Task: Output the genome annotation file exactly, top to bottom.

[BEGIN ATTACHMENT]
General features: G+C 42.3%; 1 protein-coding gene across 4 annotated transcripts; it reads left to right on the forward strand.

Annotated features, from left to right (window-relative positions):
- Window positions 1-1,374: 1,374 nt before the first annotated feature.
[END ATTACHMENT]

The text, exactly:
General features: G+C 42.3%; 1 protein-coding gene across 4 annotated transcripts; it reads left to right on the forward strand.

Annotated features, from left to right (window-relative positions):
- Window positions 1-1,374: 1,374 nt before the first annotated feature.